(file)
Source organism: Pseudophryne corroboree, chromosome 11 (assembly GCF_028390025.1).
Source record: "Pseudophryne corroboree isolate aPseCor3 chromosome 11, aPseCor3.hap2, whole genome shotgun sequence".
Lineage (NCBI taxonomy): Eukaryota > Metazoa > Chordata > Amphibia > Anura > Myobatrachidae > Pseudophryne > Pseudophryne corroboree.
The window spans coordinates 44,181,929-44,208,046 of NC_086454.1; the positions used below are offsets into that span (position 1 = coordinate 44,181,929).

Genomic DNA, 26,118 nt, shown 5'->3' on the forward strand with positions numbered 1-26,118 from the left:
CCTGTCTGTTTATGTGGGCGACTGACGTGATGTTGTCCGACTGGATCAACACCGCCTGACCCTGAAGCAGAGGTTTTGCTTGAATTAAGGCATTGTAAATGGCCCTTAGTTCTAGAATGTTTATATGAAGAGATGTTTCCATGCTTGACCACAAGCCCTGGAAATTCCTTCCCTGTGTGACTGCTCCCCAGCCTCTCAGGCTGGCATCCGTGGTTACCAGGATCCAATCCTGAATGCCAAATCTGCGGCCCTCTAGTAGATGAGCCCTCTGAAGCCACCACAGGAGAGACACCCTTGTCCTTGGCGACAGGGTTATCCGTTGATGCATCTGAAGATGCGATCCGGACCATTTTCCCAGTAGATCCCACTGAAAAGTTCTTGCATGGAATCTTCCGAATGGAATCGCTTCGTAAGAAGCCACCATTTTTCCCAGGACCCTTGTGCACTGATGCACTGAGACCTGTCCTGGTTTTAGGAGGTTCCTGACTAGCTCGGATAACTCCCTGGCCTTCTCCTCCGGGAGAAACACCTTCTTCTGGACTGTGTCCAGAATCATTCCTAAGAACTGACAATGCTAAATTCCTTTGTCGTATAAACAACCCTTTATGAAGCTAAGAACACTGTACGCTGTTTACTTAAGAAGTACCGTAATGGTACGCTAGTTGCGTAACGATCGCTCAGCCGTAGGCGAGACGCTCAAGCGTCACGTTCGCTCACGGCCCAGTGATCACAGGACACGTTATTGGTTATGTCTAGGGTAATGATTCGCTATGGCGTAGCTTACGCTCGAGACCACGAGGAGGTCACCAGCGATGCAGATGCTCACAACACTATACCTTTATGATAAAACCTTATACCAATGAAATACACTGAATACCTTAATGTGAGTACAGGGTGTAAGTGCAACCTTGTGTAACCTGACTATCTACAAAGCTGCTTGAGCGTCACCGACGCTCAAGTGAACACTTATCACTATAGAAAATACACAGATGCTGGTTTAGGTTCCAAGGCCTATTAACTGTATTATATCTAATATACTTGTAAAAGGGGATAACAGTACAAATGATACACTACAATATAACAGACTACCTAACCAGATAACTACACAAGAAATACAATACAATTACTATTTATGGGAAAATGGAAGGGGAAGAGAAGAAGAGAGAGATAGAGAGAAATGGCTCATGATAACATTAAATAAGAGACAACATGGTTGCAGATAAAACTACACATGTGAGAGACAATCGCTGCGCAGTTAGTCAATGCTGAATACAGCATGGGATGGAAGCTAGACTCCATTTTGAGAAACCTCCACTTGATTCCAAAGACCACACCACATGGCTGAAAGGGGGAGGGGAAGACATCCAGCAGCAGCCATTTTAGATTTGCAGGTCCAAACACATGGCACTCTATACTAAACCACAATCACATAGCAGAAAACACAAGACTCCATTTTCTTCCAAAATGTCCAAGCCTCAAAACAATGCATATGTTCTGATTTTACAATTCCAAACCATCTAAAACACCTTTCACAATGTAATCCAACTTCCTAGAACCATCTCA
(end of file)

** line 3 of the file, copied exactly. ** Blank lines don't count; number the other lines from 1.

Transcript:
Lineage (NCBI taxonomy): Eukaryota > Metazoa > Chordata > Amphibia > Anura > Myobatrachidae > Pseudophryne > Pseudophryne corroboree.